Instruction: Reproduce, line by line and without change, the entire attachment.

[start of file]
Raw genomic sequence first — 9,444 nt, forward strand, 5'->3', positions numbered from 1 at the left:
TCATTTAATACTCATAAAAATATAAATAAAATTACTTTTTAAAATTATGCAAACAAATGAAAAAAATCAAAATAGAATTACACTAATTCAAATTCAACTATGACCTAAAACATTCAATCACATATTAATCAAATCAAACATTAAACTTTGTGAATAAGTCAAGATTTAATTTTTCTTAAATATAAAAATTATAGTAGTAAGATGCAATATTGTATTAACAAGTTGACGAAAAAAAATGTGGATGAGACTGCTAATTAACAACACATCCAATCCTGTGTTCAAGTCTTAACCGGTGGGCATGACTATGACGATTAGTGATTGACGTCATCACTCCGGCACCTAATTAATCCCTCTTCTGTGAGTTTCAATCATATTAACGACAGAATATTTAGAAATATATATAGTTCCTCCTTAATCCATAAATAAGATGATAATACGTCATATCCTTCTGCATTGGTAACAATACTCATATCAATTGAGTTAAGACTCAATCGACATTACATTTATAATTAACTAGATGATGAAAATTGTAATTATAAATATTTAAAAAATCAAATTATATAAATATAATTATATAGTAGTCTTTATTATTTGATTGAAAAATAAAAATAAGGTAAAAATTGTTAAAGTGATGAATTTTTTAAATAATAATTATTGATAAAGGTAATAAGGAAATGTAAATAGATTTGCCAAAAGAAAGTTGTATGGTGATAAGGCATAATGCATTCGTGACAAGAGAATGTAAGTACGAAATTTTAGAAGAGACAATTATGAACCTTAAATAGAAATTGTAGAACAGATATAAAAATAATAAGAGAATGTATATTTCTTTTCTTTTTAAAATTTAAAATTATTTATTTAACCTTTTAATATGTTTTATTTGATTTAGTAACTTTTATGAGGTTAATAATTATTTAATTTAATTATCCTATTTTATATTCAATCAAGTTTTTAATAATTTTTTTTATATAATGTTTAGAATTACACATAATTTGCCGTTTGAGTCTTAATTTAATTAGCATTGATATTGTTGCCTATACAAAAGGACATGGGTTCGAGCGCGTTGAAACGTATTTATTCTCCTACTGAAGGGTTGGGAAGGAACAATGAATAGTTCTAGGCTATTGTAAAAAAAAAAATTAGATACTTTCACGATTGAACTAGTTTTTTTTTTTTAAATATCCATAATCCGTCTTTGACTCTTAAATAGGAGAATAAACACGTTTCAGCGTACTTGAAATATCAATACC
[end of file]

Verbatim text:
Raw genomic sequence first — 9,444 nt, forward strand, 5'->3', positions numbered from 1 at the left:
TCATTTAATACTCATAAAAATATAAATAAAATTACTTTTTAAAATTATGCAAACAAATGAAAAAAATCAAAATAGAATTACACTAATTCAAATTCAACTATGACCTAAAACATTCAATCACATATTAATCAAATCAAACATTAAACTTTGTGAATAAGTCAAGATTTAATTTTTCTTAAATATAAAAATTATAGTAGTAAGATGCAATATTGTATTAACAAGTTGACGAAAAAAAATGTGGATGAGACTGCTAATTAACAACACATCCAATCCTGTGTTCAAGTCTTAACCGGTGGGCATGACTATGACGATTAGTGATTGACGTCATCACTCCGGCACCTAATTAATCCCTCTTCTGTGAGTTTCAATCATATTAACGACAGAATATTTAGAAATATATATAGTTCCTCCTTAATCCATAAATAAGATGATAATACGTCATATCCTTCTGCATTGGTAACAATACTCATATCAATTGAGTTAAGACTCAATCGACATTACATTTATAATTAACTAGATGATGAAAATTGTAATTATAAATATTTAAAAAATCAAATTATATAAATATAATTATATAGTAGTCTTTATTATTTGATTGAAAAATAAAAATAAGGTAAAAATTGTTAAAGTGATGAATTTTTTAAATAATAATTATTGATAAAGGTAATAAGGAAATGTAAATAGATTTGCCAAAAGAAAGTTGTATGGTGATAAGGCATAATGCATTCGTGACAAGAGAATGTAAGTACGAAATTTTAGAAGAGACAATTATGAACCTTAAATAGAAATTGTAGAACAGATATAAAAATAATAAGAGAATGTATATTTCTTTTCTTTTTAAAATTTAAAATTATTTATTTAACCTTTTAATATGTTTTATTTGATTTAGTAACTTTTATGAGGTTAATAATTATTTAATTTAATTATCCTATTTTATATTCAATCAAGTTTTTAATAATTTTTTTTATATAATGTTTAGAATTACACATAATTTGCCGTTTGAGTCTTAATTTAATTAGCATTGATATTGTTGCCTATACAAAAGGACATGGGTTCGAGCGCGTTGAAACGTATTTATTCTCCTACTGAAGGGTTGGGAAGGAACAATGAATAGTTCTAGGCTATTGTAAAAAAAAAAATTAGATACTTTCACGATTGAACTAGTTTTTTTTTTTTAAATATCCATAATCCGTCTTTGACTCTTAAATAGGAGAATAAACACGTTTCAGCGTACTTGAAATATCAATACC